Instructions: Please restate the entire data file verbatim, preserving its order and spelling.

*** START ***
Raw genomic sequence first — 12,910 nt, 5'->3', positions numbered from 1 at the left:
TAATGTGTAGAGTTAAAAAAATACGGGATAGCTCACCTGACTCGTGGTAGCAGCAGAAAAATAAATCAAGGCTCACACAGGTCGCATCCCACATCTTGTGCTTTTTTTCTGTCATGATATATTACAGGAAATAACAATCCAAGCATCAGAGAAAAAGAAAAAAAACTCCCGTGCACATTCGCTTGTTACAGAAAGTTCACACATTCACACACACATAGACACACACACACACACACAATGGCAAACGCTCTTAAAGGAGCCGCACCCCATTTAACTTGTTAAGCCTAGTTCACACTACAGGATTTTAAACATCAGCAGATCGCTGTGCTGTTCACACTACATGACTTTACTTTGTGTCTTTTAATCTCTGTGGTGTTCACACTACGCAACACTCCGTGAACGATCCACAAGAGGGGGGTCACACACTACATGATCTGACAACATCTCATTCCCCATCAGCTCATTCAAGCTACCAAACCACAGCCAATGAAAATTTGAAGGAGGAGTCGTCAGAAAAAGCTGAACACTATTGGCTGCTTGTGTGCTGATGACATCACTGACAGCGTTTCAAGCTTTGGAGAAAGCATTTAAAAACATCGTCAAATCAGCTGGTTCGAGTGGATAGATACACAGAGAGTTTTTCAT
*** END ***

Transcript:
Raw genomic sequence first — 12,910 nt, 5'->3', positions numbered from 1 at the left:
TAATGTGTAGAGTTAAAAAAATACGGGATAGCTCACCTGACTCGTGGTAGCAGCAGAAAAATAAATCAAGGCTCACACAGGTCGCATCCCACATCTTGTGCTTTTTTTCTGTCATGATATATTACAGGAAATAACAATCCAAGCATCAGAGAAAAAGAAAAAAAACTCCCGTGCACATTCGCTTGTTACAGAAAGTTCACACATTCACACACACATAGACACACACACACACACACAATGGCAAACGCTCTTAAAGGAGCCGCACCCCATTTAACTTGTTAAGCCTAGTTCACACTACAGGATTTTAAACATCAGCAGATCGCTGTGCTGTTCACACTACATGACTTTACTTTGTGTCTTTTAATCTCTGTGGTGTTCACACTACGCAACACTCCGTGAACGATCCACAAGAGGGGGGTCACACACTACATGATCTGACAACATCTCATTCCCCATCAGCTCATTCAAGCTACCAAACCACAGCCAATGAAAATTTGAAGGAGGAGTCGTCAGAAAAAGCTGAACACTATTGGCTGCTTGTGTGCTGATGACATCACTGACAGCGTTTCAAGCTTTGGAGAAAGCATTTAAAAACATCGTCAAATCAGCTGGTTCGAGTGGATAGATACACAGAGAGTTTTTCAT